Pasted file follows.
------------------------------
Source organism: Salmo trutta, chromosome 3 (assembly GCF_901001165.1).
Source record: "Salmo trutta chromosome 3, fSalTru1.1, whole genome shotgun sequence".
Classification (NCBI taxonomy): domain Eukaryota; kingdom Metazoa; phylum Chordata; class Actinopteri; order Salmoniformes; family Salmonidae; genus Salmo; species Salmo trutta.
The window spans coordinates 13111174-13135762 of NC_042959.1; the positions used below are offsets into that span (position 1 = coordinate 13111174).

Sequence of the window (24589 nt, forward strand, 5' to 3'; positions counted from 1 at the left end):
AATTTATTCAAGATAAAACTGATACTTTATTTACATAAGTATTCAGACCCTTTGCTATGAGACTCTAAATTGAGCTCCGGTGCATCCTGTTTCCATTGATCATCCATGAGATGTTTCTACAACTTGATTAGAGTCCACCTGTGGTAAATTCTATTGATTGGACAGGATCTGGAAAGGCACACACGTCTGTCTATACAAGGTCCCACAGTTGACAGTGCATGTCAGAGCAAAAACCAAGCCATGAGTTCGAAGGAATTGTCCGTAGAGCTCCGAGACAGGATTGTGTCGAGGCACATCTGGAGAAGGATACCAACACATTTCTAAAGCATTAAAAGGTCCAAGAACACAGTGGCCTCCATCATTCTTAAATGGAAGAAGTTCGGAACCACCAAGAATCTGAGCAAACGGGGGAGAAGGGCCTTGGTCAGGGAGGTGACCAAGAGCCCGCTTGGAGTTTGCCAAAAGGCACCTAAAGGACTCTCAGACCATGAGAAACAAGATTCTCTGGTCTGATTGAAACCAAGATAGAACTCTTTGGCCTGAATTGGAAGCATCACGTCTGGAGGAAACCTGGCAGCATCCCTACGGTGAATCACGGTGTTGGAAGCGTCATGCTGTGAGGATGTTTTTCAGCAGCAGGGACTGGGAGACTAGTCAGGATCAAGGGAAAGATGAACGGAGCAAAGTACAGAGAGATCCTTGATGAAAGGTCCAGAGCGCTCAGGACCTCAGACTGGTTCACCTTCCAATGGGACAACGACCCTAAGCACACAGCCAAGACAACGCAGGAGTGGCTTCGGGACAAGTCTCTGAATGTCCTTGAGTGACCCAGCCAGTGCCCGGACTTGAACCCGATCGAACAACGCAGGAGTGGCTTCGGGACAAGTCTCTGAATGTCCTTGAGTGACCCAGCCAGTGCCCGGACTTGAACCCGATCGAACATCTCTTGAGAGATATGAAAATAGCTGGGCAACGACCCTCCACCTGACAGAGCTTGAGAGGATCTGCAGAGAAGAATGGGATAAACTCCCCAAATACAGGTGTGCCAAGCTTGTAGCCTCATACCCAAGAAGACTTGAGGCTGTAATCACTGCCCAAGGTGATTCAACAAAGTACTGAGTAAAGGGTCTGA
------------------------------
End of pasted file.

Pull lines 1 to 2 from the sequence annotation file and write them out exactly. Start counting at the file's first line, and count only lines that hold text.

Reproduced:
Source organism: Salmo trutta, chromosome 3 (assembly GCF_901001165.1).
Source record: "Salmo trutta chromosome 3, fSalTru1.1, whole genome shotgun sequence".